Then again, maybe that’s the point. She goes to jail, though I should note that’s because of the card and not for her crimes of fashion. We learn Hubbard is as cutthroat a Monopoly player as my dad was at Parcheesi when he forecloses on her and puts her $90,000 in the hole, which translates to 17 cents in real money. Wait, the woman is Hubbard’s employee? Judging by her cleavage, I’m guessing she wasn’t hired for her typing skills. I’d make a joke about dictation, but I’m way too classy for that. If she is on the payroll, then I hope she’s being paid to wear that outfit.
Bill and Harry, the mod minion, show up, and Bill shows that he probably could have taken that gun off the guy any damn time he wanted to when he shuts the elevator doors on him.
After briefly holding the room at gunpoint, he spots the most important thing in the room: the scotch. He handily tosses the pistol back to Harry to grab a decanter of what I estimate based on the bartender’s comment earlier to be $10,000 worth of booze. He tells Hubbard next time he sends a man up to leave his gun behind, and that Harry could have shot a window and killed everybody.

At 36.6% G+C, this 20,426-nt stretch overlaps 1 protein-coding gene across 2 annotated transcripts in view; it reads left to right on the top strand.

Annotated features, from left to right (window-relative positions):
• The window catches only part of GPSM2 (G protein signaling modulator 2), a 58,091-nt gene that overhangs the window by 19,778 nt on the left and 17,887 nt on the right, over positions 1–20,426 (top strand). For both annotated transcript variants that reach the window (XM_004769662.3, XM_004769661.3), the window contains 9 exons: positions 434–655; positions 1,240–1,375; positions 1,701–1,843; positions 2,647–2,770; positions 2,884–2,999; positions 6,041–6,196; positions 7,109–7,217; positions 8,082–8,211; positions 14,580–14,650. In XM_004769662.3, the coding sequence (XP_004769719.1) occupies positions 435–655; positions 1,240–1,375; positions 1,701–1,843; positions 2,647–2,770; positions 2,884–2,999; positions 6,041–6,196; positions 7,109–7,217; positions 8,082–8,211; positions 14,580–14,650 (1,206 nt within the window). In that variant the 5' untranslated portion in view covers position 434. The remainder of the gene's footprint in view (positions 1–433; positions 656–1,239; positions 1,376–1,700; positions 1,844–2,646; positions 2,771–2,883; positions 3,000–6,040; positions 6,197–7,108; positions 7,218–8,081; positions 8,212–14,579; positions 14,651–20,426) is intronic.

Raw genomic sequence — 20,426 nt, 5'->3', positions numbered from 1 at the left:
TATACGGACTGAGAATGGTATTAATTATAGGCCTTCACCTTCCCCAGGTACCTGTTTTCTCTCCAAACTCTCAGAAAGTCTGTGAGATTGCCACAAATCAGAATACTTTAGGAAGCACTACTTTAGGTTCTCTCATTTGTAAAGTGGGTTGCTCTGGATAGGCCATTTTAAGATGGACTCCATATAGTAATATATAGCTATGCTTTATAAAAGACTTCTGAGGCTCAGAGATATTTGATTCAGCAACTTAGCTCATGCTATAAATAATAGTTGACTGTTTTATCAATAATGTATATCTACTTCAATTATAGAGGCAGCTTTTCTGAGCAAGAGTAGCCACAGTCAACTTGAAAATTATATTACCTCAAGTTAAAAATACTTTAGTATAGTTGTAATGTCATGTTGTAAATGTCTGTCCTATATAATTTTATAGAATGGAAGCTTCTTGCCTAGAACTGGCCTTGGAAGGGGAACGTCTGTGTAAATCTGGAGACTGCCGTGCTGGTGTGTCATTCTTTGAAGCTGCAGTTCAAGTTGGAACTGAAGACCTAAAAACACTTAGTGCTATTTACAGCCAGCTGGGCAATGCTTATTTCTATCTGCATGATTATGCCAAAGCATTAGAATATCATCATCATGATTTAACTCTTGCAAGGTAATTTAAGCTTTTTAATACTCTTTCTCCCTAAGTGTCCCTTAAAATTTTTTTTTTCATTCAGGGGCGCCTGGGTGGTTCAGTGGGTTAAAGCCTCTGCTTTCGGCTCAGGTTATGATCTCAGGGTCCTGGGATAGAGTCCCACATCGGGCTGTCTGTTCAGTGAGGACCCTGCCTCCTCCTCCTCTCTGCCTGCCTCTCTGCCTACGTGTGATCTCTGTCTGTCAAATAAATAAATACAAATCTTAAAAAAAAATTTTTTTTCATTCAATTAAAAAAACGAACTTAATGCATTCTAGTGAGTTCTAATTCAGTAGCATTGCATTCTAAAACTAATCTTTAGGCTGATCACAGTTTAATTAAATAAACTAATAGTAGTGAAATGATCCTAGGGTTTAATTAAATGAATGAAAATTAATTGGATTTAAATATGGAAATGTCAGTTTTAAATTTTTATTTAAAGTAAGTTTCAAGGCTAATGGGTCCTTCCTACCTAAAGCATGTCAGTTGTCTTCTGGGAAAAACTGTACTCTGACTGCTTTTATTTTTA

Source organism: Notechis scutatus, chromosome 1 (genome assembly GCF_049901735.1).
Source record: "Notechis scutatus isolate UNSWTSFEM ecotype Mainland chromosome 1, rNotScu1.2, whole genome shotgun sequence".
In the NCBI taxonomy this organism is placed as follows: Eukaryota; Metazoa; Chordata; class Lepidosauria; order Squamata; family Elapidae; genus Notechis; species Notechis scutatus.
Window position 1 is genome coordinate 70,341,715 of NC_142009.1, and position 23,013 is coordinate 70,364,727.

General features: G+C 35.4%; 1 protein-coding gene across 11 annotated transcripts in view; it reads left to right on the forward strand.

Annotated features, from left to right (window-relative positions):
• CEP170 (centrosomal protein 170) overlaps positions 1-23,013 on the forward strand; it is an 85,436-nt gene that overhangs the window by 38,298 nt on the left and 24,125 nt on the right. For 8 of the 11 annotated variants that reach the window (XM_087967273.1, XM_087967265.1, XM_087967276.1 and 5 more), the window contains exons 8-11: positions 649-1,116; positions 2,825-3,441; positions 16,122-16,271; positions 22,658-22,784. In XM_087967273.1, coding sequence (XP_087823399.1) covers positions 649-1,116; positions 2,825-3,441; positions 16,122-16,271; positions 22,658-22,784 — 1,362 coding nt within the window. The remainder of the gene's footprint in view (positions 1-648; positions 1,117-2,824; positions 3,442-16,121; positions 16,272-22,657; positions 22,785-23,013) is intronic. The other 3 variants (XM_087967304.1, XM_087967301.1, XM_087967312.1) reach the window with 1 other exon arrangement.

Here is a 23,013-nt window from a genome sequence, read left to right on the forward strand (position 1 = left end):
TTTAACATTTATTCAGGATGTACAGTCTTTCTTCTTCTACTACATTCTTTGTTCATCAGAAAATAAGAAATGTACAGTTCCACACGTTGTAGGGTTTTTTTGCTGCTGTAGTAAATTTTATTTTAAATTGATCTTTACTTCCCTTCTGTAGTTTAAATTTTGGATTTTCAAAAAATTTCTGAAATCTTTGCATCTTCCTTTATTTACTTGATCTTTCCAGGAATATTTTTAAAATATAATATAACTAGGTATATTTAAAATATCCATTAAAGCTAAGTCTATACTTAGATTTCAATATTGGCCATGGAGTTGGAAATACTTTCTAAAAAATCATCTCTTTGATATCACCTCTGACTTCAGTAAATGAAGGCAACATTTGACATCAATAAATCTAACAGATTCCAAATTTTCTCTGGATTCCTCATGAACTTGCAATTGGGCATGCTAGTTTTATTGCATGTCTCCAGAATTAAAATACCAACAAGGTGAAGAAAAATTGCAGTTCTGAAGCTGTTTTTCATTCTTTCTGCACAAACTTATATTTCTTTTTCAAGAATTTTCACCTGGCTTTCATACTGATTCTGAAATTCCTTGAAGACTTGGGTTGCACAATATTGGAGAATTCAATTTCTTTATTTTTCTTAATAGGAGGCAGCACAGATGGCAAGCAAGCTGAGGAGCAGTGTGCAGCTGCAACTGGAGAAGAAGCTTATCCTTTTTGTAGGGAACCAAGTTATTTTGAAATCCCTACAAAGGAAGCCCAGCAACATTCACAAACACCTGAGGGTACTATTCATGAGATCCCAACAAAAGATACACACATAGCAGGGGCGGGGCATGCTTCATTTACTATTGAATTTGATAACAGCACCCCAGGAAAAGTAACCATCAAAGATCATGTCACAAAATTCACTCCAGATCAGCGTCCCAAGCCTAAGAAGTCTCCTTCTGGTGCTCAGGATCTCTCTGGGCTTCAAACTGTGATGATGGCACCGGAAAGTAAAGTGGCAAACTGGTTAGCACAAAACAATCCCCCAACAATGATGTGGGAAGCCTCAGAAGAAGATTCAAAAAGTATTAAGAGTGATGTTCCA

Bill: Well, there had to be a reason, didn’t there?
It only took thirty minutes, but Bill finally did something that made me like him.
Hubbard is amused and impressed, because he expected no less from the “first man who stepped foot on Mars”. Ah, so now we know why the space captain from part one “couldn’t teach this man anything about anything”.
One of Hubbard’s women puts something in Bill’s glass of scotch that could be a disk shaped ice cube, a massive Alka-Seltzer, or a giant tab of LSD. It took me a half-dozen viewings, but I finally heard the woman say “soda”. Damn, I was hoping for the LSD; it would have been awesome seeing Bill tripping balls for the rest of the movie.